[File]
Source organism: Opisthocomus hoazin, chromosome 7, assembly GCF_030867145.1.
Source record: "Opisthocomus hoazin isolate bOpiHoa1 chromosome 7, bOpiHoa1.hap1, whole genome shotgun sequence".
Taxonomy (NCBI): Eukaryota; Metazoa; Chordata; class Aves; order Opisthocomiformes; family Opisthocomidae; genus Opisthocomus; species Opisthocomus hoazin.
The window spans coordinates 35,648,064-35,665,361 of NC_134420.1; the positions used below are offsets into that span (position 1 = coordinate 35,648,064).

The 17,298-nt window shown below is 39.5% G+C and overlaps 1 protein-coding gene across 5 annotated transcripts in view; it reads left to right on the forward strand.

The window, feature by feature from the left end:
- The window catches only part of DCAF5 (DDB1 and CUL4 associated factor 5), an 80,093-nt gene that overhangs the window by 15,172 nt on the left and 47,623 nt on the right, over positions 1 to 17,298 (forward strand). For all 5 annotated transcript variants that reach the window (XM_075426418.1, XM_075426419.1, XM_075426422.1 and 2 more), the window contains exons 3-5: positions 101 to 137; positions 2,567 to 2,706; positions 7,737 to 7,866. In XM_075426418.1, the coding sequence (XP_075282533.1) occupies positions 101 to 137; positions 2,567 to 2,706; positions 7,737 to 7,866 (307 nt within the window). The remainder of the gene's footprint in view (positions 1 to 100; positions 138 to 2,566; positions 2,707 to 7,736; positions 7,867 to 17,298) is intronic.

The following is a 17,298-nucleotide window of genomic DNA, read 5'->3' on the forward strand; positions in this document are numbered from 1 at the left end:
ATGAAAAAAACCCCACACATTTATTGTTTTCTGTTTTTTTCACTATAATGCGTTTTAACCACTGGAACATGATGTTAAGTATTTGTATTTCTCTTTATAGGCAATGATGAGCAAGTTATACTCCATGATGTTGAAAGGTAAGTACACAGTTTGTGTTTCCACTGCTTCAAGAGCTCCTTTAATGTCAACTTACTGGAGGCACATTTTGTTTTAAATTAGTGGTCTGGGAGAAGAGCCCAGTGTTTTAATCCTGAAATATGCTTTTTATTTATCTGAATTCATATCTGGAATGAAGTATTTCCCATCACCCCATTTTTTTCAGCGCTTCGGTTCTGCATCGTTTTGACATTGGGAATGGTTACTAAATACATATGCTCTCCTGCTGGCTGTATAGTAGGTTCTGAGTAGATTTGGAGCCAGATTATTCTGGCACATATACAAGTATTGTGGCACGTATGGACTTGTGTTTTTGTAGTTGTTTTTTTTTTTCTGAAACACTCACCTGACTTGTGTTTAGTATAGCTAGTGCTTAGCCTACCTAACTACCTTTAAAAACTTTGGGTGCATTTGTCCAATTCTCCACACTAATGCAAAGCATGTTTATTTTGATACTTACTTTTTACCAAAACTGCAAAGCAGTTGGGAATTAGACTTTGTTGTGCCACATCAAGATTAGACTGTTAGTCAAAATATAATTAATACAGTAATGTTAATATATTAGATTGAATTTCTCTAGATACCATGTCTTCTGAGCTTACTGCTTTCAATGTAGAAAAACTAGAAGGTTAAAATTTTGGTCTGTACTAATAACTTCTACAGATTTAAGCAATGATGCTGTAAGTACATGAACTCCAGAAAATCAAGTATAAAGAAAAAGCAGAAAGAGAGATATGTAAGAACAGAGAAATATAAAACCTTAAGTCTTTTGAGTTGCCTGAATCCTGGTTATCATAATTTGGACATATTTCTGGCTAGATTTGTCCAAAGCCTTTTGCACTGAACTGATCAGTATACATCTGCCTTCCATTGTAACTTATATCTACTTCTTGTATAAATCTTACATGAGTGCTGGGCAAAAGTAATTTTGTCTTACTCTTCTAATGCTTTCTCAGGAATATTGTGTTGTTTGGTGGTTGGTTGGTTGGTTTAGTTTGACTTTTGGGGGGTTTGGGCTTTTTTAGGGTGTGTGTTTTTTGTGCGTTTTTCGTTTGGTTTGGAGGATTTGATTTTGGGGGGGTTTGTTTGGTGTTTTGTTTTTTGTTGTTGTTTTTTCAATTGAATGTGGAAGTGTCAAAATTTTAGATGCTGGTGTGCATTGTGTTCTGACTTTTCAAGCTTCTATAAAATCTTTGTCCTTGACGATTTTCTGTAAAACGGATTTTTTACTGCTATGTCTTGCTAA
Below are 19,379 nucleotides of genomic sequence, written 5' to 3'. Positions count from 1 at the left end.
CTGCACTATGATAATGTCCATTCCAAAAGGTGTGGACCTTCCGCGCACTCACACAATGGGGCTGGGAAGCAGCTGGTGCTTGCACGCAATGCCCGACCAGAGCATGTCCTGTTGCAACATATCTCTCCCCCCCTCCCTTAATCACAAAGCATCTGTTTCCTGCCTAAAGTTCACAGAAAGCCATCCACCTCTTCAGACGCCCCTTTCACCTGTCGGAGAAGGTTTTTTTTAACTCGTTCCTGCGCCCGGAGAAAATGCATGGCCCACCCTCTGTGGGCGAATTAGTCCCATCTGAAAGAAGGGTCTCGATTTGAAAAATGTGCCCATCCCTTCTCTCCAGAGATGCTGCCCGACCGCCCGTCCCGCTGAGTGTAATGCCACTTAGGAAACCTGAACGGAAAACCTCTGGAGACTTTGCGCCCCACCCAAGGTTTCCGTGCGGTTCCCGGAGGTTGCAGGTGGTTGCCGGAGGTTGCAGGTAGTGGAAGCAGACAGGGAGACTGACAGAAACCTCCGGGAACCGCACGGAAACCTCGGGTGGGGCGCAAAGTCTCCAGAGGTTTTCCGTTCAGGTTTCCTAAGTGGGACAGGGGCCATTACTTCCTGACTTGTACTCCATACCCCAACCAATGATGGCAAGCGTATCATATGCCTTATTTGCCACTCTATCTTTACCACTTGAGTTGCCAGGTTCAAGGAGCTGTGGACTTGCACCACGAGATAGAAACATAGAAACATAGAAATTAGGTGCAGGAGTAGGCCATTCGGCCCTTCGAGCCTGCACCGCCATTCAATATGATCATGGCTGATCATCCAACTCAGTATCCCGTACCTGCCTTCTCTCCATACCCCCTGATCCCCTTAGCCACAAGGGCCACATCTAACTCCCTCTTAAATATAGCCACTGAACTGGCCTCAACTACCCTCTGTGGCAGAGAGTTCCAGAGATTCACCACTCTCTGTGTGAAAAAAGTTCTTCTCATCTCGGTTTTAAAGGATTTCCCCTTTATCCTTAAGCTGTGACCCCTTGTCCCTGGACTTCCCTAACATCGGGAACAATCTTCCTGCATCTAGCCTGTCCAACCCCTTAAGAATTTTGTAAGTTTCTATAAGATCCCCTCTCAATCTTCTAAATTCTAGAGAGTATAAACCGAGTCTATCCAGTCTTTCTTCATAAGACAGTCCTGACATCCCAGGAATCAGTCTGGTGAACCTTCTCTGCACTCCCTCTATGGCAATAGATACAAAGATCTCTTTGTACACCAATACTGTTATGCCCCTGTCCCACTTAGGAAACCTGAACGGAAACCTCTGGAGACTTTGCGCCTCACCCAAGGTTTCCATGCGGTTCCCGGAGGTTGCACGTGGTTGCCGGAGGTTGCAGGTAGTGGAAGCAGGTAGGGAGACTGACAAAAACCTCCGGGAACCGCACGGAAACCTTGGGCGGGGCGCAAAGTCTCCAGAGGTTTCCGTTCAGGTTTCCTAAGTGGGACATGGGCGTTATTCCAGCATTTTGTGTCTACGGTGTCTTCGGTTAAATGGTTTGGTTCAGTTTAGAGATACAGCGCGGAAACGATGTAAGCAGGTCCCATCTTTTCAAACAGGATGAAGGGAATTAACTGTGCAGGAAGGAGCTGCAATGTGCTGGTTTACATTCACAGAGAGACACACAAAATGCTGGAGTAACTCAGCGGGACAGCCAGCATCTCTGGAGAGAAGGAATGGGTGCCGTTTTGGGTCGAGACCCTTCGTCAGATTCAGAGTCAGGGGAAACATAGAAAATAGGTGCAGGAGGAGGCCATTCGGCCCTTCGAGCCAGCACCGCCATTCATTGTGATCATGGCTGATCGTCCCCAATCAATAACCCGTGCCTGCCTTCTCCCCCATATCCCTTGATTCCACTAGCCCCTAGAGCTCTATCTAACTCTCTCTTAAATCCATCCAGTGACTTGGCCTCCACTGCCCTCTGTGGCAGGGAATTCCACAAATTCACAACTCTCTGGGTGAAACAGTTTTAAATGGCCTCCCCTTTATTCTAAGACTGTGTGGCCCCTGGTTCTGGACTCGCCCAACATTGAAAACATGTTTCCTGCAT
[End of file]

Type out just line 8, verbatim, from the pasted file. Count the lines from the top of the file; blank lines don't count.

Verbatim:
The following is a 17,298-nucleotide window of genomic DNA, read 5'->3' on the forward strand; positions in this document are numbered from 1 at the left end: